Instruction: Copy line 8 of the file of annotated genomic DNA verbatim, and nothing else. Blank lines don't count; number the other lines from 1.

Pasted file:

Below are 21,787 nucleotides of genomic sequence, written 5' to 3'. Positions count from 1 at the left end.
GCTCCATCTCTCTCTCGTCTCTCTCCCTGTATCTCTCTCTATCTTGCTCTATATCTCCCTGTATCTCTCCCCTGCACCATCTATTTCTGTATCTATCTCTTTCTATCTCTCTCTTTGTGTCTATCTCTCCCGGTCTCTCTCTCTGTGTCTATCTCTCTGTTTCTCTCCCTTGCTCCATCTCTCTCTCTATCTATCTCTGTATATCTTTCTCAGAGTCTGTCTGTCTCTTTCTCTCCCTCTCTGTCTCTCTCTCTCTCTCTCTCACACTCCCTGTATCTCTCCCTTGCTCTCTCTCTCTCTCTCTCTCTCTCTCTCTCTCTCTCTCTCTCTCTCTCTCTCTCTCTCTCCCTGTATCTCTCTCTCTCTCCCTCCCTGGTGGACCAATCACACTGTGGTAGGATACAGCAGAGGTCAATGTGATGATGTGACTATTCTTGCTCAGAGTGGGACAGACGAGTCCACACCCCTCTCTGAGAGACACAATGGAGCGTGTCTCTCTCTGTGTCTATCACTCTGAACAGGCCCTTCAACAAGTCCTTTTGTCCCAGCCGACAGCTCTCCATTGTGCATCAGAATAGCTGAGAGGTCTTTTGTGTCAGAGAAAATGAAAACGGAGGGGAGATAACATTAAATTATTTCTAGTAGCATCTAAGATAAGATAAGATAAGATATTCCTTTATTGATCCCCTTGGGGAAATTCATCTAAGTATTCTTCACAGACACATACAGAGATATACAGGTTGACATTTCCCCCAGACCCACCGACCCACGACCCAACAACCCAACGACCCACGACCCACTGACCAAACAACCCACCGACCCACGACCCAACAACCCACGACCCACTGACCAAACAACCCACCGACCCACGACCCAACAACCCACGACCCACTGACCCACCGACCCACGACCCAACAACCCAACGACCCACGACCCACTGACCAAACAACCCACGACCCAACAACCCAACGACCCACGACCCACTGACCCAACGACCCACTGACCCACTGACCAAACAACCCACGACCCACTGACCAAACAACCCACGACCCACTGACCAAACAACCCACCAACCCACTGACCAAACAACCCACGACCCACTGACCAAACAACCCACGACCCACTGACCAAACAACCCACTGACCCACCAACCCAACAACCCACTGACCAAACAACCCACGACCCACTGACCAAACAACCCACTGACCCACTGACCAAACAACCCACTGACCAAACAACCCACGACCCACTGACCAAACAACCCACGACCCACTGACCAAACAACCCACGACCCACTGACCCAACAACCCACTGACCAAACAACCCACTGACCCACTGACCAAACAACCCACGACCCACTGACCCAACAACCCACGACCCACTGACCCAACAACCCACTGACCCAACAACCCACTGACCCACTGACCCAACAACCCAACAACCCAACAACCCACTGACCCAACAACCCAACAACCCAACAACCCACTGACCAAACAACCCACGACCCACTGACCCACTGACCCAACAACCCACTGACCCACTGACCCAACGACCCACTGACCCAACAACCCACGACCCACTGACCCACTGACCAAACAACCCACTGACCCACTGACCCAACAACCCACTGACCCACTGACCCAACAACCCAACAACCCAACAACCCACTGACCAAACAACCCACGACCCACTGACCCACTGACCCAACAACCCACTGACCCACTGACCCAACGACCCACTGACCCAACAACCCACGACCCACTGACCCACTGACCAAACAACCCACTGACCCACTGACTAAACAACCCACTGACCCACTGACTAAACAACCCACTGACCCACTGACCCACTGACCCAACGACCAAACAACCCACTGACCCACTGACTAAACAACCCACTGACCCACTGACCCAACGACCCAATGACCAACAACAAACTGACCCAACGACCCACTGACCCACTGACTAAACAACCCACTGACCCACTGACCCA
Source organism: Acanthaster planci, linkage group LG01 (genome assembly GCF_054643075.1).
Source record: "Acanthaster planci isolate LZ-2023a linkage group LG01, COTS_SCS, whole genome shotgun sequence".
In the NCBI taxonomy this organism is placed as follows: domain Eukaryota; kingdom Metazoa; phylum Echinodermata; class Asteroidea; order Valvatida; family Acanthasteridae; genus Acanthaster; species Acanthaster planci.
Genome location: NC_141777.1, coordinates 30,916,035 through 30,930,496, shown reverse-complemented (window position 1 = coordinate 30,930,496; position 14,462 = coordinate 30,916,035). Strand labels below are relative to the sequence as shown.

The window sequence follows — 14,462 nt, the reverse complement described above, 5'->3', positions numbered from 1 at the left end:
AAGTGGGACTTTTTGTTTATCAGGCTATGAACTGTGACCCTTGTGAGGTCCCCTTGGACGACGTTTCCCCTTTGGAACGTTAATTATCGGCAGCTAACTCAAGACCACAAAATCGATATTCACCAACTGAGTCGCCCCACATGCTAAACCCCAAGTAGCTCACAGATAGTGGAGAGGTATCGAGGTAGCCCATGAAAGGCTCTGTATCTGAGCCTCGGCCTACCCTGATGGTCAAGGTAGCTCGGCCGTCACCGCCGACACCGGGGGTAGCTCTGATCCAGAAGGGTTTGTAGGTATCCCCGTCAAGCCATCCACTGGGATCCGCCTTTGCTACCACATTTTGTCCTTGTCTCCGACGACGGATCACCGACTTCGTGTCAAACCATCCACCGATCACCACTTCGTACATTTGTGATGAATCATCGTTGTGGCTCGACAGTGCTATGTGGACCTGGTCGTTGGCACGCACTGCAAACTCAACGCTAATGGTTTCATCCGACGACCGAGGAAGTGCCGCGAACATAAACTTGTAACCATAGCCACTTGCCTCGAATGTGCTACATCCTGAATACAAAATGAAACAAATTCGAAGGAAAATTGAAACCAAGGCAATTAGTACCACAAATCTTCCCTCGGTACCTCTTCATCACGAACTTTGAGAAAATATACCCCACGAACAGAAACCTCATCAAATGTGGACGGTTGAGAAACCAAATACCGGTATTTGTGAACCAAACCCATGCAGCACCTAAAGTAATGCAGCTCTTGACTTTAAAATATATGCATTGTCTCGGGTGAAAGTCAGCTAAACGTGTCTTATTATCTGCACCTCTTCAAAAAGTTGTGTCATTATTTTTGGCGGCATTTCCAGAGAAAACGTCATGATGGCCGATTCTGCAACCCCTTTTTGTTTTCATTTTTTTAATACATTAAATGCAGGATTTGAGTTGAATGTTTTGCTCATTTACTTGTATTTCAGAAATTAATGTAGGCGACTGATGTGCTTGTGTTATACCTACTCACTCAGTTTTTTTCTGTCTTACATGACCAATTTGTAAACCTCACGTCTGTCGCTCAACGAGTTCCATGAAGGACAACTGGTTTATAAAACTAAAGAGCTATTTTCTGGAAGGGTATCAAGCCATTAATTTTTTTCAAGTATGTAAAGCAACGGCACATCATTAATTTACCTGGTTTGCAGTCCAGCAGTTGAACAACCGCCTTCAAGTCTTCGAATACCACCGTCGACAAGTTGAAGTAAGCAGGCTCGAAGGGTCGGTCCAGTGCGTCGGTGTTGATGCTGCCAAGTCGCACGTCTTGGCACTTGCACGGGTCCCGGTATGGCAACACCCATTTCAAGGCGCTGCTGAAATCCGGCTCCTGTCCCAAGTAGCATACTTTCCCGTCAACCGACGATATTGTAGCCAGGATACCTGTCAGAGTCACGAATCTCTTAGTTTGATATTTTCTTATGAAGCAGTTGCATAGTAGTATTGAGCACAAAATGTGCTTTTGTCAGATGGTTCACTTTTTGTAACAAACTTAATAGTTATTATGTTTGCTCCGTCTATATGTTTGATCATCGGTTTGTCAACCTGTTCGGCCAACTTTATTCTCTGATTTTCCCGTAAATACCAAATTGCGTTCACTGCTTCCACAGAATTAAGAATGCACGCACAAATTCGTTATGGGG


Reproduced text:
AAGTGGGACTTTTTGTTTATCAGGCTATGAACTGTGACCCTTGTGAGGTCCCCTTGGACGACGTTTCCCCTTTGGAACGTTAATTATCGGCAGCTAACTCAAGACCACAAAATCGATATTCACCAACTGAGTCGCCCCACATGCTAAACCCCAAGTAGCTCACAGATAGTGGAGAGGTATCGAGGTAGCCCATGAAAGGCTCTGTATCTGAGCCTCGGCCTACCCTGATGGTCAAGGTAGCTCGGCCGTCACCGCCGACACCGGGGGTAGCTCTGATCCAGAAGGGTTTGTAGGTATCCCCGTCAAGCCATCCACTGGGATCCGCCTTTGCTACCACATTTTGTCCTTGTCTCCGACGACGGATCACCGACTTCGTGTCAAACCATCCACCGATCACCACTTCGTACATTTGTGATGAATCATCGTTGTGGCTCGACAGTGCTATGTGGACCTGGTCGTTGGCACGCACTGCAAACTCAACGCTAATGGTTTCATCCGACGACCGAGGAAGTGCCGCGAACATAAACTTGTAACCATAGCCACTTGCCTCGAATGTGCTACATCCTGAATACAAAATGAAACAAATTCGAAGGAAAATTGAAACCAAGGCAATTAGTACCACAAATCTTCCCTCGGTACCTCTTCATCACGAACTTTGAGAAAATATACCCCACGAACAGAAACCTCATCAAATGTGGACGGTTGAGAAACCAAATACCGGTATTTGTGAACCAAACCCATGCAGCACCTAAAGTAATGCAGCTCTTGACTTTAAAATATATGCATTGTCTCGGGTGAAAGTCAGCTAAACGTGTCTTATTATCTGCACCTCTTCAAAAAGTTGTGTCATTATTTTTGGCGGCATTTCCAGAGAAAACGTCATGATGGCCGATTCTGCAACCCCTTTTTGTTTTCATTTTTTTAATACATTAAATGCAGGATTTGAGTTGAATGTTTTGCTCATTTACTTGTATTTCAGAAATTAATGTAGGCGACTGATGTGCTTGTGTTATACCTACTCACTCAGTTTTTTTCTGTCTTACATGACCAATTTGTAAACCTCACGTCTGTCGCTCAACGAGTTCCATGAAGGACAACTGGTTTATAAAACTAAAGAGCTATTTTCTGGAAGGGTATCAAGCCATTAATTTTTTTCAAGTATGTAAAGCAACGGCACATCATTAATTTACCTGGTTTGCAGTCCAGCAGTTGAACAACCGCCTTCAAGTCTTCGAATACCACCGTCGACAAGTTGAAGTAAGCAGGCTCGAAGGGTCGGTCCAGTGCGTCGGTGTTGATGCTGCCAAGTCGCACGTCTTGGCACTTGCACGGGTCCCGGTATGGCAACACCCATTTCAAGGCGCTGCTGAAATCCGGCTCCTGTCCCAAGTAGCATACTTTCCCGTCAACCGACGATATTGTAGCCAGGATACCTGTCAGAGTCACGAATCTCTTAGTTTGATATTTTCTTATGAAGCAGTTGCATAGTAGTATTGAGCACAAAATGTGCTTTTGTCAGATGGTTCACTTTTTGTAACAAACTTAATAGTTATTATGTTTGCTCCGTCTATATGTTTGATCATCGGTTTGTCAACCTGTTCGGCCAACTTTATTCTCTGATTTTCCCGTAAATACCAAATTGCGTTCACTGCTTCCACAGAATTAAGAATGCACGCACAAATTCGTTATGGGG